Patent and trademark documents, advertisements, sales and marketing material, market research, photographs, packaging, company newsletters and magazines, and business records documenting the history of the Maidenform Company from 1922 to1997.
Collection organized into eleven series.
Series 1, Company History, 1922-1990
Series 2, News Articles, 1941-1997
Series 3, Patents, Trademarks, and Registrations, 1871-1979
Series 4, Publications, 1931-1997
Series 5, Sales and Marketing Materials, 1929-1997
Series 6, Advertising, 1929-1997
Series 7, Photographs, 1927-1993
Series 8, Patterns, circa 1950s
Series 9, World War II Activities, 1941-1946
Series 10, Labor Relations, 1937-1990
Series 11, Miscellaneous Unprocessed Materials
Biographical / Historical:
The history of Maidenform, Incorporated began at Enid Frocks, a small dress shop in New York City owned and operated by Enid Bissett. Ida Rosenthal was a Russian Jewish immigrant and seamstress at Enid's shop. In 1922, Ida and Enid decided that the fit and appearance of their custom-made dresses would be enhanced if improvements were made to the bandeaux style bras then in vogue. They gathered the bandeaux in the middle in a design modification that provided more support in a manner they believed enhanced, rather than downplayed, a woman's natural figure. Ida's husband, William, added straps and further refined the style. The called their bras "Maidenform", in counterpoint to the "Boyish Form" brand then in vogue. Initially, the bras were given away with each dress they sold. As the bras gained popularity they began selling them, and eventually the bras became so popular they stopped making dresses altogether and shifted to full-scale brassiere manufacturing. The first Maidenform plant opened in Bayonne, N.J. in 1925. After World War II, the company began marketing heavily in Europe and Latin America. Eventually, Maidenform operated plants in West Virginia, Florida, Puerto Rico and the Dominican Republic.
Documentation for the development and manufacture of a "pigeon vest" is also included in the collection. The pigeon vest allowed troopers to carry homing pigeons with them as they parachuted behind enemy lines. During World War II, Maidenform manufactured these pigeon vests and silk parachutes for the war effort.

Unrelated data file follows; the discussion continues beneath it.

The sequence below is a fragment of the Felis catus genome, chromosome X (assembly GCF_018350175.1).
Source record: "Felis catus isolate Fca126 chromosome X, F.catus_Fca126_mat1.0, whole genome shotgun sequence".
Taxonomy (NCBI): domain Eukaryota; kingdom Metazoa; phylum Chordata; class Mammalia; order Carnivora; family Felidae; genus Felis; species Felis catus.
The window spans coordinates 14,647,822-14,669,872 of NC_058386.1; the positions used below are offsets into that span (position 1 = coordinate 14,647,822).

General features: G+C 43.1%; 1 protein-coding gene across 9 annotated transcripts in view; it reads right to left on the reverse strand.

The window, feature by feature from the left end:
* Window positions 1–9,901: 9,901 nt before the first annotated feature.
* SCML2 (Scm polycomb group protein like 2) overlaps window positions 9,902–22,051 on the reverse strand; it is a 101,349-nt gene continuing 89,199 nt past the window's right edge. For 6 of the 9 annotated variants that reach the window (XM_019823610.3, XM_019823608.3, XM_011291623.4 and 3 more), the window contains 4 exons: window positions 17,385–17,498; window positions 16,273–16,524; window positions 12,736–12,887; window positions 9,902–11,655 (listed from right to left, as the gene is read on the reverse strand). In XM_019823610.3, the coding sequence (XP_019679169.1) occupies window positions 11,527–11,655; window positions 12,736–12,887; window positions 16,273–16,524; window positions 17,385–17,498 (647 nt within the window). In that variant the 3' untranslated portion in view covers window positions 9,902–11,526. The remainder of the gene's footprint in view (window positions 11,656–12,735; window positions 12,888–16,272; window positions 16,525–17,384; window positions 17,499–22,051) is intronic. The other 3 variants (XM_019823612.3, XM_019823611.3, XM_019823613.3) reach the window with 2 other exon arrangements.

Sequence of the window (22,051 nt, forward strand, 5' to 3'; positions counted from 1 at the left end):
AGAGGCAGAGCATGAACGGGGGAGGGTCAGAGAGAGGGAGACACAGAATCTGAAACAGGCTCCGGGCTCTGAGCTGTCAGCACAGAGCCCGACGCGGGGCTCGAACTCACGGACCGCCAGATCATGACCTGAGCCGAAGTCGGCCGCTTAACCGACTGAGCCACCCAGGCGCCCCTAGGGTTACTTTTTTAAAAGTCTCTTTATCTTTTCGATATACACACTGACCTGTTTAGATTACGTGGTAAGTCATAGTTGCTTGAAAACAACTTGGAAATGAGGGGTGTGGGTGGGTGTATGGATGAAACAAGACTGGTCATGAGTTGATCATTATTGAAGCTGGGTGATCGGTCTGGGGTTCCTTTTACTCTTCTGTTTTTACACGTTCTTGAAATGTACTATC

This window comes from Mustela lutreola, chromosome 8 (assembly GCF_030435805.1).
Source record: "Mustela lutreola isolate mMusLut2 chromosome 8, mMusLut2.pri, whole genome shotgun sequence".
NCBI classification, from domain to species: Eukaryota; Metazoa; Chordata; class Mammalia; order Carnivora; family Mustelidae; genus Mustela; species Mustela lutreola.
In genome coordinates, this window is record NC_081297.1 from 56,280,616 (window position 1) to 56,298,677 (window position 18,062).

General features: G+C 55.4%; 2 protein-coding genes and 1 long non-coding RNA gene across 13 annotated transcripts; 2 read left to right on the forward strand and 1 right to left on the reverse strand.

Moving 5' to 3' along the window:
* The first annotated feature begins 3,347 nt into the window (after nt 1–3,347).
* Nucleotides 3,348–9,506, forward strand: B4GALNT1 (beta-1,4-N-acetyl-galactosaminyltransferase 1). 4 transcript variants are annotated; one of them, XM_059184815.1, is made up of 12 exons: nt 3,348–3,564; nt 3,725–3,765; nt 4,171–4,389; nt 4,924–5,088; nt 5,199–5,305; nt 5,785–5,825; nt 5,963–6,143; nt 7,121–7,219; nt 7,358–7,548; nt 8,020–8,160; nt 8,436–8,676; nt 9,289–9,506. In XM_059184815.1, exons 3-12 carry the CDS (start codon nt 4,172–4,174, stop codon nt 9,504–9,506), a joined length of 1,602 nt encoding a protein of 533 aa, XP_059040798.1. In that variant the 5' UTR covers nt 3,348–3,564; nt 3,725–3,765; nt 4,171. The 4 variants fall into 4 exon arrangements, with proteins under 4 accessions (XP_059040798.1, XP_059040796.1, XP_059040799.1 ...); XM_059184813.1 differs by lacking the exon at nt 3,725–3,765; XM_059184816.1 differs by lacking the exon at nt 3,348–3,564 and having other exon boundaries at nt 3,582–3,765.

Maidenform advertising campaigns were enormously successful, and generated controversy as well as praise. The now famous "I Dreamed" campaign was launched in 1949; this campaign ran for 20 years, making it one of the longest running campaigns in the history of advertising. The advertisements featured models in everyday or fantastic situations, elaborately costumed but wearing only a Maidenform bra above the waist. This campaign was followed by the "Maidenform Woman" campaign which was credited with boosting sales by 200 percent in some stores. The "Dares to Dream" campaign played off the "I Dreamed" tagline in 1984, and in 1987, the "Celebrity" campaign began. The "Celebrity" ads were notable for the absence of women in lingerie; instead, well-known male actors discussed their feelings about women and lingerie in print and commercial advertisements. The tone of the advertising shifted in 1992 with a series of ads called "The Women's Advocacy" campaign.
Maidenform was family owned and operated until 1997. After the death of William Rosenthal in 1958, his wife, Ida, became the president of their company. In 1963, she suffered an incapacitating stroke. At this time, son-in-law Dr. Joseph Coleman became head of the company. Upon his death in 1968, his wife (the only surviving child of Ida and William) Beatrice Rosenthal Coleman, gained complete control over the business until her death in 1990.
The Ida and William Rosenthal Foundation, a philanthropic and charitable institution founded in 1953, is run by granddaughter Catherine Brawer.
The Division of Home and Community Life holds Maidenform artifacts including brassieres, girdles, and "long-lines," and two of the costumes used in the "I Dreamed" campaign.
The collection was donated by Maidenform, Incorporated in May 1997.
The collection is open for research use. Only reference copies of audiovisual materials may be used for research.
Collection items available for reproduction, but the Archives Center makes no guarantees concerning intellectual property rights. Archives Center cost-recovery and use fees may apply when requesting reproductions.